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Mary Johnston
This eBook from the Gutenberg Project consists of approximately 304 pages of information about 1492.

Quarrels—­quarrels at Isabella.  Two main parties and all the lesser ones.  Disease and scarcity.  Fray Geronimo arrived from St. Thomas.  He had stories.  The Viceroy grew dark red, his eyes lightened.  Yet he believed that what was told pertained to men of Margarite, not to that cavalier himself.  He wrote to Margarite—­I do not know what.  But presently a plan arose in his mind and was announced.  Don Alonso de Ojeda was to command St. Thomas.  Don Pedro Margarite should have a moving force of several hundred Castilians, mainly for exploration, but at need for other things.  Going here and there about the country, it might impress upon Caonabo that the Spaniard though gentle by nature, was dangerous when aroused.

Alonso de Ojeda, three hundred men behind him, went forth on his black horse, to trumpet and drum, very gay and ready to go.  In a week he sent into Isabella six Indians in chains.  These had set upon three of Margarite’s men coming with a letter to the Viceroy and had robbed them, though without doing them bodily injury.  Alonso de Ojeda had cut off their ears and sent them all in heavily chained.  The Viceroy condemned them to be beheaded, but when they were on their knees before the block reprieved them, one by one.  He kept them chained for a time for all visiting Indians to see, then formally pardoned them and let them go.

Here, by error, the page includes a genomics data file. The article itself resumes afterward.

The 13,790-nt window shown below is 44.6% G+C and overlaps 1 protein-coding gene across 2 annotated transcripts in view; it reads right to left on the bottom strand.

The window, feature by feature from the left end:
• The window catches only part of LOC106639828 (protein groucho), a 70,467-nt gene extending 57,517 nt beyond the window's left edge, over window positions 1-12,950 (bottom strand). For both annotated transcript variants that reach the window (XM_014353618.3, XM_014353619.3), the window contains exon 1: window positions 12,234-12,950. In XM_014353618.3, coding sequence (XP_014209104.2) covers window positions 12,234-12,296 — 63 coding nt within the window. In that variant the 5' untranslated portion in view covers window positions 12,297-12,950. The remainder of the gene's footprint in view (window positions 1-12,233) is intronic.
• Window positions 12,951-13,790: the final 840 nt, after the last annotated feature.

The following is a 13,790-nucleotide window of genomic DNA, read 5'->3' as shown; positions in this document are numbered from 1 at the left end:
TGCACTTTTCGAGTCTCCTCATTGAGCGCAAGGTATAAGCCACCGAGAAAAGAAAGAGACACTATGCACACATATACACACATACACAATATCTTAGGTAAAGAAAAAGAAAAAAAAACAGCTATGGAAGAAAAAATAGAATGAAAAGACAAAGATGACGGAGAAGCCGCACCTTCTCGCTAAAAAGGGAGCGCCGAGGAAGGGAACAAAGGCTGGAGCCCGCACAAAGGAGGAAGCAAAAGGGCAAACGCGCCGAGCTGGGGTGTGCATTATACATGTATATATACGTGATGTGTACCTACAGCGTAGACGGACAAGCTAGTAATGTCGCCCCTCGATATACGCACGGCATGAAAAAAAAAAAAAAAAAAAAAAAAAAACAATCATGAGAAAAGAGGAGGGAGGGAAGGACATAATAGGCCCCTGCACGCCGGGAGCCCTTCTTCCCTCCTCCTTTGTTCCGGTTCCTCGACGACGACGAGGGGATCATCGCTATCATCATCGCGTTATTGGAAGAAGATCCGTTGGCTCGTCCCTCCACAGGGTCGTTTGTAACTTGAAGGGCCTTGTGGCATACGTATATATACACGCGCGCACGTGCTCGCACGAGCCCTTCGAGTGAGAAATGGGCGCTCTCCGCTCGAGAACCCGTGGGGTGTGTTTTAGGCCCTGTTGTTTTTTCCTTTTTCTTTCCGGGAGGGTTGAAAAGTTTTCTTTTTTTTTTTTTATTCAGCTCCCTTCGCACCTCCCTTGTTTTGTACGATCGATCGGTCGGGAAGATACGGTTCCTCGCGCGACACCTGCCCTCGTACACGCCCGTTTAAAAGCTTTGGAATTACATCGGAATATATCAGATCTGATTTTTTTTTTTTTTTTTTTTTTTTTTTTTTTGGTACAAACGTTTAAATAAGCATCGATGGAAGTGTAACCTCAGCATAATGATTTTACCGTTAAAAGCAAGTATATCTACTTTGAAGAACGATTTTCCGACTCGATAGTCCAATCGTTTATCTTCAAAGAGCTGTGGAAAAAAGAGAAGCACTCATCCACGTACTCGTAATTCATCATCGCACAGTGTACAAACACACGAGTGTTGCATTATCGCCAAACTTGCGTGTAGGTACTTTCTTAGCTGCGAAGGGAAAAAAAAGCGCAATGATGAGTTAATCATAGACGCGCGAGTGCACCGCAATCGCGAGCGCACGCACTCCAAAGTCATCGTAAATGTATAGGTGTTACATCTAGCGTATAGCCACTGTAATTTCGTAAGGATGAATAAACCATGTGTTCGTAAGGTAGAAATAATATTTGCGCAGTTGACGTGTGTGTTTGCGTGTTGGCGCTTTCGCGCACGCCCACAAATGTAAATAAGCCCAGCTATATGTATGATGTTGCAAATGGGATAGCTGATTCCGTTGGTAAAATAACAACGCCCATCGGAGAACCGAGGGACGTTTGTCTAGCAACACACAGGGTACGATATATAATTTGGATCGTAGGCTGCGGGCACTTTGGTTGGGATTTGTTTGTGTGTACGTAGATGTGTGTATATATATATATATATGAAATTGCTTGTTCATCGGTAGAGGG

Matters quieted.  Sickness again sank, a flood retiring, leaving pools.  Alonso de Ojeda and Pedro Margarite reported peace in Hispaniola.  The Admiral came forth from his house one day and said quietly to this one and that one that now he meant again to take up Discovery.

He gave authority in Isabella to Don Diego, and made him a council where sat Father Buil, Caravajal, Coronel and Juan de Luxan.  Then out of five ships we took the Cordera, the Santa Clara and the San Juan, and we set sail on April the twenty-fourth.

CHAPTER XXXI

THE island, we learned, was named Jamaica.  The Admiral called it Santiago, but it also rests Jamaica.

Of all these lands, outside of the low, small islands to which we came first, Cuba seemed to us the peaceable land.  Jamaica gave us almost Carib welcome.  Its folk had the largest canoes, the sharpest, toughest lances.  Perhaps they had heard from some bold sea rover that we had come, but that we were not wholly gods!

Our crossbow men shot amongst them.  The arrows failed to halt them, but when we sent a bloodhound the dog did our work.  It was to them what griffon or fire-breathing dragon might be to a Seville throng.  When the creature sprang among them they uttered a great cry and fled.  Jamaica is most beautiful.

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